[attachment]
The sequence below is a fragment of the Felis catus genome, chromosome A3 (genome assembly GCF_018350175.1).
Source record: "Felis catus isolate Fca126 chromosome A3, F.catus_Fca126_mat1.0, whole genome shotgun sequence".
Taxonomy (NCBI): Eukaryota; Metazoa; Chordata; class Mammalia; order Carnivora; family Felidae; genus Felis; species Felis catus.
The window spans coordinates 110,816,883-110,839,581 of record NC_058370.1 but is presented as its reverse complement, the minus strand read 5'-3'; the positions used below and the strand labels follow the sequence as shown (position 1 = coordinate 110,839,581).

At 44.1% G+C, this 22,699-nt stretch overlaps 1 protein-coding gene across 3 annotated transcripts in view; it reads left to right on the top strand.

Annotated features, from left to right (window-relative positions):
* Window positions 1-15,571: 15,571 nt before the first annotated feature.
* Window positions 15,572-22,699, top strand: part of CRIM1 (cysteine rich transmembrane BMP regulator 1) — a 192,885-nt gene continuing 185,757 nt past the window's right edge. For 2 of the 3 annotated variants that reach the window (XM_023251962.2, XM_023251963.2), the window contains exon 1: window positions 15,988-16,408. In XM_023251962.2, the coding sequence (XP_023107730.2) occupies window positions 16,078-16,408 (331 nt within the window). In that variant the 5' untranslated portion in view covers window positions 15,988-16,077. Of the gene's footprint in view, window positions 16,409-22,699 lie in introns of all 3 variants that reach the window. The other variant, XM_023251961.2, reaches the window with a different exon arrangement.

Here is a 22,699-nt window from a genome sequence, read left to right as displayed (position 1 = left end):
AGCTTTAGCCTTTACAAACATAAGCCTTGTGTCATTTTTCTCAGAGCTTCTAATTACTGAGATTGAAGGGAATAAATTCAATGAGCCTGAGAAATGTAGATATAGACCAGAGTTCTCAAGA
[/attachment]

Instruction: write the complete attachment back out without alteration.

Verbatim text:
The sequence below is a fragment of the Felis catus genome, chromosome A3 (genome assembly GCF_018350175.1).
Source record: "Felis catus isolate Fca126 chromosome A3, F.catus_Fca126_mat1.0, whole genome shotgun sequence".
Taxonomy (NCBI): Eukaryota; Metazoa; Chordata; class Mammalia; order Carnivora; family Felidae; genus Felis; species Felis catus.
The window spans coordinates 110,816,883-110,839,581 of record NC_058370.1 but is presented as its reverse complement, the minus strand read 5'-3'; the positions used below and the strand labels follow the sequence as shown (position 1 = coordinate 110,839,581).

At 44.1% G+C, this 22,699-nt stretch overlaps 1 protein-coding gene across 3 annotated transcripts in view; it reads left to right on the top strand.

Annotated features, from left to right (window-relative positions):
* Window positions 1-15,571: 15,571 nt before the first annotated feature.
* Window positions 15,572-22,699, top strand: part of CRIM1 (cysteine rich transmembrane BMP regulator 1) — a 192,885-nt gene continuing 185,757 nt past the window's right edge. For 2 of the 3 annotated variants that reach the window (XM_023251962.2, XM_023251963.2), the window contains exon 1: window positions 15,988-16,408. In XM_023251962.2, the coding sequence (XP_023107730.2) occupies window positions 16,078-16,408 (331 nt within the window). In that variant the 5' untranslated portion in view covers window positions 15,988-16,077. Of the gene's footprint in view, window positions 16,409-22,699 lie in introns of all 3 variants that reach the window. The other variant, XM_023251961.2, reaches the window with a different exon arrangement.

Here is a 22,699-nt window from a genome sequence, read left to right as displayed (position 1 = left end):
AGCTTTAGCCTTTACAAACATAAGCCTTGTGTCATTTTTCTCAGAGCTTCTAATTACTGAGATTGAAGGGAATAAATTCAATGAGCCTGAGAAATGTAGATATAGACCAGAGTTCTCAAGA